Bear in mind that a writer’s voice develops over time and that it’s normal for students to experiment with different voices, even mimicking writers they admire. So be open and encouraging about this experimentation; it’s part of a writer’s development process.
Word Choice: Striking the Right Notes
Choosing the right word is like hitting the right notes in music. You want to avoid the “clunkers,” putting just the right word in the right place for the right audience.
When reviewing your students’ writing, you can help them spot the clunkers and fine-tune their choices by asking:
- Is this word too hard or too simple for the intended reader? Does it mean what you think it means? Let’s look it up!
- Are you repeating a particular word too many times in the same piece?
- Are your verbs strong and descriptive? (Think run versus sprint.)
- Have you used adverbs and adjectives sparingly and usefully? (Think run quickly versus sprint.)
- Have you introduced and, if necessary, defined unfamiliar words that add interest to the piece?
Writing is your students’ opportunity to learn new words and use common words in new and even playful ways. Encourage them to use the dictionary, paying attention to the origin or etymology of words, as well as the thesaurus. (At Connections Education, we recommend the Merriam-Webster Dictionary and Thesaurus.)
Sentence Fluency: Going for Flow
Sentence fluency refers to the rhythm and flow of words, sentences, and paragraphs. It’s about how writing “lays on the page” and “plays on the ear.”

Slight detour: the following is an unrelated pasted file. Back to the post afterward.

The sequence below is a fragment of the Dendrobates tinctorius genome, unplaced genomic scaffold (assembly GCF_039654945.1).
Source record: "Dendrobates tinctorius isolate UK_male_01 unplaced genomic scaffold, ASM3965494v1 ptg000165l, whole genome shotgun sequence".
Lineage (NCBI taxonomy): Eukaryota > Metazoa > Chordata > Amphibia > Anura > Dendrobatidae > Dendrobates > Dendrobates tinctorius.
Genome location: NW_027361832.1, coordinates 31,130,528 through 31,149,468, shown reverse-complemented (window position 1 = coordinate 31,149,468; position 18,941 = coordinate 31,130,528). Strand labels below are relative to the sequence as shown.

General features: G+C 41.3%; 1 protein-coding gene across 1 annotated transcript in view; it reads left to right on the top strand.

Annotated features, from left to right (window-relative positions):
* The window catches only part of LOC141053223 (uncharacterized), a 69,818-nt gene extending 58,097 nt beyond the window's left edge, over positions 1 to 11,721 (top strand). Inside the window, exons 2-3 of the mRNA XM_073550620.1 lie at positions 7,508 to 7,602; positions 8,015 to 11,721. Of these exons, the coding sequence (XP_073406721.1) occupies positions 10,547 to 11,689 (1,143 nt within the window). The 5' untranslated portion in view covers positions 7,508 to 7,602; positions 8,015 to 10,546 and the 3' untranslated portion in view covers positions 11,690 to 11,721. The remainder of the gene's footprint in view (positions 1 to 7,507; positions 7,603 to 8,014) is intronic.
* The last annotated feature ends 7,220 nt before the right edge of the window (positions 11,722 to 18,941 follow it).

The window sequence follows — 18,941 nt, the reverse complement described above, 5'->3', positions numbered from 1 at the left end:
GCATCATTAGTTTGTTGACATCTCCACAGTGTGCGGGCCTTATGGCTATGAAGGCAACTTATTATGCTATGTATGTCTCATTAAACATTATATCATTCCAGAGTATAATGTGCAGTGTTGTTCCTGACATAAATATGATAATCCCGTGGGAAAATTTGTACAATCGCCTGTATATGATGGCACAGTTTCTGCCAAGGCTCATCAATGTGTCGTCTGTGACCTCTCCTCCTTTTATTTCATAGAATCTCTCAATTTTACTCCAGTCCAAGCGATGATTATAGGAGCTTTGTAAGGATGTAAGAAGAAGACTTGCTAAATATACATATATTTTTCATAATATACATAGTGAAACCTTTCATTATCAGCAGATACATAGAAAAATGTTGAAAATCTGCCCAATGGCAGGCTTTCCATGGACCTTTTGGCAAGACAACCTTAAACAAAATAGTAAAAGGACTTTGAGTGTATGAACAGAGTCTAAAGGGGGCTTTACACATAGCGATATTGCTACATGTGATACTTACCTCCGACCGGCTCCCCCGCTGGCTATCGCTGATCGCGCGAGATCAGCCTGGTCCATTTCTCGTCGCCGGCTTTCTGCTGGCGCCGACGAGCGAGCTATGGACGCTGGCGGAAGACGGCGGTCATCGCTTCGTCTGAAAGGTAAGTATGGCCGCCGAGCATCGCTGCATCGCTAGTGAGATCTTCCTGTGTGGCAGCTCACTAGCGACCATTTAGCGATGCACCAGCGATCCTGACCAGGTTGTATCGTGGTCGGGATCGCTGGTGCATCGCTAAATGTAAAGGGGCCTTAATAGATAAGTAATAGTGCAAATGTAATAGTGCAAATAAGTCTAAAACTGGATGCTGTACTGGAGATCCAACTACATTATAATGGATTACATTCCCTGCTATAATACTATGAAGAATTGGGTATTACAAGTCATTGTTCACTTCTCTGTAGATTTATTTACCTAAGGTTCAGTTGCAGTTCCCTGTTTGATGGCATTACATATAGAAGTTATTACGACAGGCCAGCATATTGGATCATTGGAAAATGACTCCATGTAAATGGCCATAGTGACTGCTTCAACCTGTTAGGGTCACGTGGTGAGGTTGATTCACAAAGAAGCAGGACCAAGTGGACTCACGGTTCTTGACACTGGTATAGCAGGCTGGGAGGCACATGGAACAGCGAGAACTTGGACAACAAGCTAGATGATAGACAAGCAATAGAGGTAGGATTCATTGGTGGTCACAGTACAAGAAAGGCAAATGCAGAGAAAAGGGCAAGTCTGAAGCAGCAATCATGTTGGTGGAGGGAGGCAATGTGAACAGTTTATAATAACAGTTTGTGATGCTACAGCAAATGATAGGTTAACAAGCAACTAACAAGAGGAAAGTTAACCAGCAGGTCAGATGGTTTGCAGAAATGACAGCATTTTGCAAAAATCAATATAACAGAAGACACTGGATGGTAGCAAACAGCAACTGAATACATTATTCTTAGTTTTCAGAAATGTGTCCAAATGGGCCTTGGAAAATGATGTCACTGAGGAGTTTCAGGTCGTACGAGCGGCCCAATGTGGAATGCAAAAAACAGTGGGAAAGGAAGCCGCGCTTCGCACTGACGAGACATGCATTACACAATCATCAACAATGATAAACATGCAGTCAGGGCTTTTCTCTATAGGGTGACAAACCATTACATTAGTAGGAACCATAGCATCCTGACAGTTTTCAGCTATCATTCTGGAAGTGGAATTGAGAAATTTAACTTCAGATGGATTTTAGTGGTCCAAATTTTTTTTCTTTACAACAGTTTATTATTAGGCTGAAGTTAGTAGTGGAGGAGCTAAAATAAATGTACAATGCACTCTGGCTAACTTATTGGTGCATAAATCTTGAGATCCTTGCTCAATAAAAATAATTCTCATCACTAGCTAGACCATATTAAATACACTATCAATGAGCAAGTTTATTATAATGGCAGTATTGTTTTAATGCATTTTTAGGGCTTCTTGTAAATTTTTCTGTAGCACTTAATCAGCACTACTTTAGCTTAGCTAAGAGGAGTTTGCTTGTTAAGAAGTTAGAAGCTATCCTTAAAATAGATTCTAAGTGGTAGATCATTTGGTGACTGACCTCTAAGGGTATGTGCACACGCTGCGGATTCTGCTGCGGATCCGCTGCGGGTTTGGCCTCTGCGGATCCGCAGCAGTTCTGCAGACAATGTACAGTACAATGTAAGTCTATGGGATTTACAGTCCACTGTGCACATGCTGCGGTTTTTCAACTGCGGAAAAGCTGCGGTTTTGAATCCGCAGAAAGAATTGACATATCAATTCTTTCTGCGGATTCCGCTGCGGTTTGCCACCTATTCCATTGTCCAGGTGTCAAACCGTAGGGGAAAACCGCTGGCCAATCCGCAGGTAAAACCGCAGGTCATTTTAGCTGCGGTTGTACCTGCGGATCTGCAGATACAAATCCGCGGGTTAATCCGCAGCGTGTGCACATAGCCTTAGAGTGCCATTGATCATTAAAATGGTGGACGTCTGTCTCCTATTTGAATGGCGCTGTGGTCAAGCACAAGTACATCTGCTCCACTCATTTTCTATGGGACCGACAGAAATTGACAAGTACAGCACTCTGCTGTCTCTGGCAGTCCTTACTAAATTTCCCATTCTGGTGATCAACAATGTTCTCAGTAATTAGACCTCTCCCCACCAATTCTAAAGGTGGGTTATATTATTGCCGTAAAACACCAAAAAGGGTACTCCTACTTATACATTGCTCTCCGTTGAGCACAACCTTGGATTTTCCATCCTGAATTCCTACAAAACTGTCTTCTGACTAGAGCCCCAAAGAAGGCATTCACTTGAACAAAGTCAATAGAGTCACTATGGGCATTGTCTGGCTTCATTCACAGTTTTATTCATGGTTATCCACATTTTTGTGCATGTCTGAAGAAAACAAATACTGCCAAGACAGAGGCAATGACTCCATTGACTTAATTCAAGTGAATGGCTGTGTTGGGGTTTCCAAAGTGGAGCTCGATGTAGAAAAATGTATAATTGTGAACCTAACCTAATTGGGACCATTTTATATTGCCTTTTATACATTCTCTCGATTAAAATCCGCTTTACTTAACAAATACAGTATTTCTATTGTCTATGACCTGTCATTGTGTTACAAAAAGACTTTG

In fluent writing …
- The beginning, length, and structure of sentences vary to engage the reader and avoid monotony.
- Rhythm, alliteration, and other effects are used to create tension and interest.
- The sentences are structured and properly punctuated to ease understanding.
- Sentences and paragraphs flow smoothly and naturally from one idea to the next.
Asking your students to read an assignment out loud is the easiest way to check for fluency. If they have difficulty “hearing while reading,” read the assignment out loud for them or record them reading it and play it back. Together, you should be able to spot when a sentence or phrase simply doesn’t sound right or when the writing jumps abruptly from one idea to another.
Scanning the pages visually can also tell you if the writing appears too dense, with too many long sentences, too little variation in structure, or too few paragraph breaks to read smoothly.
Conventions: Building Credibility, Avoiding Distractions
Think of the conventions or mechanics of writing as the rules of the road, helping writers and their readers arrive at a destination without unnecessary detours and confusion or misunderstanding. Varying somewhat based upon “road conditions” or the type of writing, conventions are not arbitrary. They serve a purpose:
- Punctuation makes it easy to tell where sentences begin and end with periods, question marks, and exclamation marks. It makes the parts of more complex sentences easy to follow with commas, colons, semicolons, and dashes.
- Capitalization signals the beginning of a sentence or makes proper names, places, and things recognizable to the reader.
- Spelling makes writing easier to understand and enhances the credibility of the writer and his or her point of view.
Keeping the purpose of these conventions in mind, you can help your students recognize when something just isn’t quite right with a sentence. When in doubt, you can always turn to …
Teachers: Your Ultimate Writing Resource
If all this sounds a little overwhelming, again, relax. As a parent and Learning Coach, you’re there to encourage your students and point them in the right direction. Your students’ teachers are their ultimate source for solid writing instruction. At Connections Academy®–supported schools, writing practice and skill development are incorporated into courses across the curriculum—from English to biology.
With solid instruction at school and some informed guidance and encouragement from you at home, your students will become better writers and clearer thinkers. What tips can you offer other parents for supporting good writing practices? Share your ideas in the comments.